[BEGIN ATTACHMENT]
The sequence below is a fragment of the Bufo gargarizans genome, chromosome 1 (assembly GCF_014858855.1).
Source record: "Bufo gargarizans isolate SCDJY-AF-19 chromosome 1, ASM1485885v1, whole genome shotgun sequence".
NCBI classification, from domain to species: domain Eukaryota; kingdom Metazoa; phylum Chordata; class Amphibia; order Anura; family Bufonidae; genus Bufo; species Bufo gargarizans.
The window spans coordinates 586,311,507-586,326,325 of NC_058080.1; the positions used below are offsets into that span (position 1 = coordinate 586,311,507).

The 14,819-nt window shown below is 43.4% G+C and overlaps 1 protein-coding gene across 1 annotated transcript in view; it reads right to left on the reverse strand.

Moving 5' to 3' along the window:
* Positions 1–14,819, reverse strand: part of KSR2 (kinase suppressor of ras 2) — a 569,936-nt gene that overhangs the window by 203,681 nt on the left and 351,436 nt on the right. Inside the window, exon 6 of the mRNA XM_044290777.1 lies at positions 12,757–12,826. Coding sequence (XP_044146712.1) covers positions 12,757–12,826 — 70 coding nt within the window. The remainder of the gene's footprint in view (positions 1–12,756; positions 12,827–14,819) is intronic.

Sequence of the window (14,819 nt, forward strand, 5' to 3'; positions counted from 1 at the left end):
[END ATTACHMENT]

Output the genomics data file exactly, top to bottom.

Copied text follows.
The sequence below is a fragment of the Bufo gargarizans genome, chromosome 1 (assembly GCF_014858855.1).
Source record: "Bufo gargarizans isolate SCDJY-AF-19 chromosome 1, ASM1485885v1, whole genome shotgun sequence".
NCBI classification, from domain to species: domain Eukaryota; kingdom Metazoa; phylum Chordata; class Amphibia; order Anura; family Bufonidae; genus Bufo; species Bufo gargarizans.
The window spans coordinates 586,311,507-586,326,325 of NC_058080.1; the positions used below are offsets into that span (position 1 = coordinate 586,311,507).

The 14,819-nt window shown below is 43.4% G+C and overlaps 1 protein-coding gene across 1 annotated transcript in view; it reads right to left on the reverse strand.

Moving 5' to 3' along the window:
* Positions 1–14,819, reverse strand: part of KSR2 (kinase suppressor of ras 2) — a 569,936-nt gene that overhangs the window by 203,681 nt on the left and 351,436 nt on the right. Inside the window, exon 6 of the mRNA XM_044290777.1 lies at positions 12,757–12,826. Coding sequence (XP_044146712.1) covers positions 12,757–12,826 — 70 coding nt within the window. The remainder of the gene's footprint in view (positions 1–12,756; positions 12,827–14,819) is intronic.

Sequence of the window (14,819 nt, forward strand, 5' to 3'; positions counted from 1 at the left end):